A few weeks ago, we celebrated Catacombs here at the church. What is Catacombs you ask? It is a game that is played with the youth group that essentially turns the story of the early church into a game of hide and seek. There are little theological lessons to be learned in there, but really it’s all about having some fun. We play here at the church, with all the lights turned off, all night long. As I age, this game becomes more and more difficult to participate in, my desire for a good night’s rest getting the better of me. But this is the calling, so onward I press with coffee and Red Bull in hand.
It happens every so often, the worst possible ending to a game of Catacombs. I have been through the whole church more times than I care to admit. I have made breakfast for the students. I have seen each and every last one of them off, including the ones who forgot to tell their parents to come pick them up and have thusly already extended my already long night. I wearily walk to my office, pick up my bag, and start toward the door. And as soon as my hand hits the door, I realize the profound problem I have.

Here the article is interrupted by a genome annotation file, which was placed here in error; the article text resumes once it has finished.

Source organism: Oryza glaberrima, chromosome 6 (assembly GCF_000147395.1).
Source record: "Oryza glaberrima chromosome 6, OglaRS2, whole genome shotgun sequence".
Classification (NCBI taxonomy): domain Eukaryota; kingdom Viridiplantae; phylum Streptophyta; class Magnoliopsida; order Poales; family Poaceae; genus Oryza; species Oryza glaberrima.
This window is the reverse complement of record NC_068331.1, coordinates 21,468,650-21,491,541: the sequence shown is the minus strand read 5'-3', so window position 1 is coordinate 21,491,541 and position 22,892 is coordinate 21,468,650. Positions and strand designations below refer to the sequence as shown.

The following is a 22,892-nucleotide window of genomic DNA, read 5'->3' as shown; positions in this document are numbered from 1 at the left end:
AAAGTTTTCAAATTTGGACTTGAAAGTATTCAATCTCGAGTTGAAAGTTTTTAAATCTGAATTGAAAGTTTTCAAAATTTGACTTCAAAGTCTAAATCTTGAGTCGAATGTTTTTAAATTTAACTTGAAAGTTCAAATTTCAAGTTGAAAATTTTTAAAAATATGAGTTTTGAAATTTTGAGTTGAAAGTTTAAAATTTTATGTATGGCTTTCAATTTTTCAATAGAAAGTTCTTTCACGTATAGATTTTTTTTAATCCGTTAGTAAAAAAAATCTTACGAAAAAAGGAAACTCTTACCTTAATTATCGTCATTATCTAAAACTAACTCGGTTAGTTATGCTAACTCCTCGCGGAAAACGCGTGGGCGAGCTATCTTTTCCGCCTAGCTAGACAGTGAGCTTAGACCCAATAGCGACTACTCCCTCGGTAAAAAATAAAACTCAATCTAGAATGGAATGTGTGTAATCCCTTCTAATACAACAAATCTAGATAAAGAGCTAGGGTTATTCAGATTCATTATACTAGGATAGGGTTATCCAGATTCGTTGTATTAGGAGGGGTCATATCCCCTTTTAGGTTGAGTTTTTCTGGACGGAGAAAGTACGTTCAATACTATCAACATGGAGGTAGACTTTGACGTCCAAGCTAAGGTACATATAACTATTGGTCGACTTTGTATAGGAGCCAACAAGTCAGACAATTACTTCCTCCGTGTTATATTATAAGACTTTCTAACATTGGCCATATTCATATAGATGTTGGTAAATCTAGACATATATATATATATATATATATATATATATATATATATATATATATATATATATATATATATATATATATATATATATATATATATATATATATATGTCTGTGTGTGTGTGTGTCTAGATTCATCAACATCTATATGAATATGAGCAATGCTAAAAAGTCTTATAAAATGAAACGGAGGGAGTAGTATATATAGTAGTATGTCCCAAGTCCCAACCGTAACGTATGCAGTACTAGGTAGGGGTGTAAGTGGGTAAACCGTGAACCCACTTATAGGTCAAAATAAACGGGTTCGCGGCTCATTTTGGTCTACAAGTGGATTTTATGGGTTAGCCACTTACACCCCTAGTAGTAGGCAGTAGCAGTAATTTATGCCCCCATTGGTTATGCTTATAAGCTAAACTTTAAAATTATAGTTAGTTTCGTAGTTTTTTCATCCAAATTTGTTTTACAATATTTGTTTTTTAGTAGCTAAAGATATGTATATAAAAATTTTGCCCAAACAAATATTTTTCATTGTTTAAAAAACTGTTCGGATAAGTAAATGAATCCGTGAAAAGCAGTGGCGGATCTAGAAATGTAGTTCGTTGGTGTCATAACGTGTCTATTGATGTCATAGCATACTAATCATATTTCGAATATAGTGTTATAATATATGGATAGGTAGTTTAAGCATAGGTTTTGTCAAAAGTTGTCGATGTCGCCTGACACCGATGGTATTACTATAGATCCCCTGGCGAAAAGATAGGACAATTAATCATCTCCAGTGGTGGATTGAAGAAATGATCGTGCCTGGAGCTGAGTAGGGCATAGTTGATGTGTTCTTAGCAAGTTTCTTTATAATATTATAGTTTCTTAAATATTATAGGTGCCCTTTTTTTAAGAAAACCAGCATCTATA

I can’t find my car keys.
Mind you, I have been through EVERY. SINGLE. ROOM. IN. THE. CHURCH. Those keys could be literally anywhere. The prospect of retracing my steps is horrible. I just want to go home and sleep. Maybe I could just sleep on the couch in my office. No one would find me, right? But then eventually some sort of lightning is triggered in my brain, and I remember where I set the buggers. Hope is restored. I can go home and sleep.
It turns out that I lose my keys on the regular. I don’t know how hard it is to keep these together, but apparently it is a Herculean feat of organizational accomplishment. I used to just get super frustrated at myself. And then I got married, and Sarah started to get really frustrated at me too. But after reading an incredible book by Tish Harrison Warren called The Liturgy of the Ordinary I realized that losing ones car keys can be just another in a long line of seemingly ordinary, however spiritual, moments in life.
Tish took it in a slight different direction, thinking about confession and repentance and recognizing our faults. I have no faults (haha), so I see it a little bit differently. Losing my car keys for me is a reminder of how blessed I really am. You see, to lose car keys, one must have a car. To have a car, one must either win the lottery or have a steady job, both of which are blessings. To have a steady job, one must be healthy enough to work. All of these things are blessings. All of these things are gifts from God. To have any of it in the first place, while perhaps frustrating while it’s lost, is a gift to be celebrated.
So while it’s hard on zero hours of sleep, I try my best to whisper a little prayer every time I lose my car keys. “Thank you God for giving me something to lose.” A sense of gratitude may not help you find the lost keys any faster. But it certainly will help make the experience a little brighter.blog comments powered by Disqus